Following Jesus in North Korea, Despite Poverty and Danger

Ji Ho* in North Korea counts the cost of following Jesus every day. She has to keep her faith secret - or face terrible consequences.

NORTH KOREA — Ji Ho* in North Korea counts the cost of following Jesus every day. Her father was taken away by police agents when his Bible was discovered, and she has to keep her faith secret – or face terrible consequences.

*Name changed for security.

Ji Ho*:

I didn’t know what the book was, but I knew it was dangerous.

Ji Ho’s Father:

He said, “When salt loses its taste, what good is it?” People are like salt.

Ji Ho*:

I had just come home from school the day the police came to our home. I couldn’t understand why he was taken because of a book. But I knew that when the police found it, I’d never see my father again. As I grew up, the pain of losing my father grew dimmer. Besides, I had bigger concerns, like what to eat. I know that my father had tried to get news about food from outside North Korea. So I decided to try the same thing. Sometimes, I heard about a food shortage in our country. But there was no information about where to get food.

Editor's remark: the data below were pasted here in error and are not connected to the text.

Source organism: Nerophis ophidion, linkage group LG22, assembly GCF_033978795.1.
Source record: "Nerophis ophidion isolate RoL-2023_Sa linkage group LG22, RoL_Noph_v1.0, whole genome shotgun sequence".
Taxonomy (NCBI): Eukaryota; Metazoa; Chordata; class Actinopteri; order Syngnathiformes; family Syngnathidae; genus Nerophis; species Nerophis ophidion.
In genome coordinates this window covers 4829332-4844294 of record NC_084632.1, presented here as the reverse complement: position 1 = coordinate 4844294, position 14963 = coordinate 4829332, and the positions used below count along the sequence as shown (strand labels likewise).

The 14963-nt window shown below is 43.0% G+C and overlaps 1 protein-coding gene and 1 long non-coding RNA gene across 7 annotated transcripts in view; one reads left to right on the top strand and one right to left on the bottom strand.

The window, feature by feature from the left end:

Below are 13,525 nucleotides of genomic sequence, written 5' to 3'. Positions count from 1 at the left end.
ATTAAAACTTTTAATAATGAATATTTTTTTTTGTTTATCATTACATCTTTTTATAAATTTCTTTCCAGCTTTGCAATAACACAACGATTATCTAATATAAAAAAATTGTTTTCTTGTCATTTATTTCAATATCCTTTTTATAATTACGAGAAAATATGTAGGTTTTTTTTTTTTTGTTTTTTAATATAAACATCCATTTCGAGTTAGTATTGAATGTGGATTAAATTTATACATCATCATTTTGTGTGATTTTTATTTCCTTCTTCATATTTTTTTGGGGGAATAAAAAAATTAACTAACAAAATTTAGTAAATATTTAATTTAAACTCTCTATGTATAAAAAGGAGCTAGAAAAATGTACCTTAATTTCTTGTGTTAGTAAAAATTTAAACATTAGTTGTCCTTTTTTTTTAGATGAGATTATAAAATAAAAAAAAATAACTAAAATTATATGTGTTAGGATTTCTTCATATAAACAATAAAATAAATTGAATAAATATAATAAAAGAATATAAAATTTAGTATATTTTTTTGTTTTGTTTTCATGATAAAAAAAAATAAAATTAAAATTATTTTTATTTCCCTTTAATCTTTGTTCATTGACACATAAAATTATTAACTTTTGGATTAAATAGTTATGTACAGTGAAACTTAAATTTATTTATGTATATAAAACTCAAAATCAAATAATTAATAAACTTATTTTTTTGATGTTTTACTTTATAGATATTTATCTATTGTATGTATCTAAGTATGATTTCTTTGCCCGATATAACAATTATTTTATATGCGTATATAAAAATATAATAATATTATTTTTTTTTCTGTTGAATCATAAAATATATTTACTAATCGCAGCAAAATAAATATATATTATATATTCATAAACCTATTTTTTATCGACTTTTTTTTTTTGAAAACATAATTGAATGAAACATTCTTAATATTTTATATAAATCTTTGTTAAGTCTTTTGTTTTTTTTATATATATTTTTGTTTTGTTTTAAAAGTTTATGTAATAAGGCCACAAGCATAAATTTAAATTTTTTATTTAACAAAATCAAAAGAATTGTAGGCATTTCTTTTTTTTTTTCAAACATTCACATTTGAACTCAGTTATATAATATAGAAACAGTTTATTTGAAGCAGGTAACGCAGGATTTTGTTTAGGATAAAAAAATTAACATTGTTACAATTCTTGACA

But one day, I heard something else. Something that changed my life. “You are the salt of the earth. If salt loses its taste, what good is it?” That’s the day I first heard about Jesus, the God of my father. As I listened, I began to believe. The words of Jesus I head on the radio became precious to me. I don’t know what the future holds. I could die of starvation like so many others. Or I could be taken away like my father. But I have hope now. Things are so hard in North Korea, but god offers so much hope. I don’t know if I’m the only Christian in North Korea. All I know is that I love Jesus. And I will never lose my saltiness. Even though following Jesus is so dangerous, It’s worth the risk.

About Open Doors UK

Open Doors is a non-denominational mission that supports persecuted Christians in over 70 countries where Christianity is socially or legally discouraged or oppressed. In their work, they provide vital support, training, and resources to those facing persecution or discrimination.

Resources that they provide include distributing Bibles and literature, running leadership training, assisting with socio-economic development and intercessory prayer. They also help victims of violence and disaster, including widows and orphans, with practical support such as relief aid, livelihood support, and community development projects.

Their vision is of a world in which every Christian who is persecuted is remembered and supported by other Christians. They pray for a world where there is no persecution.

Read more news on North Korea, Christian Persecution and World Missions.

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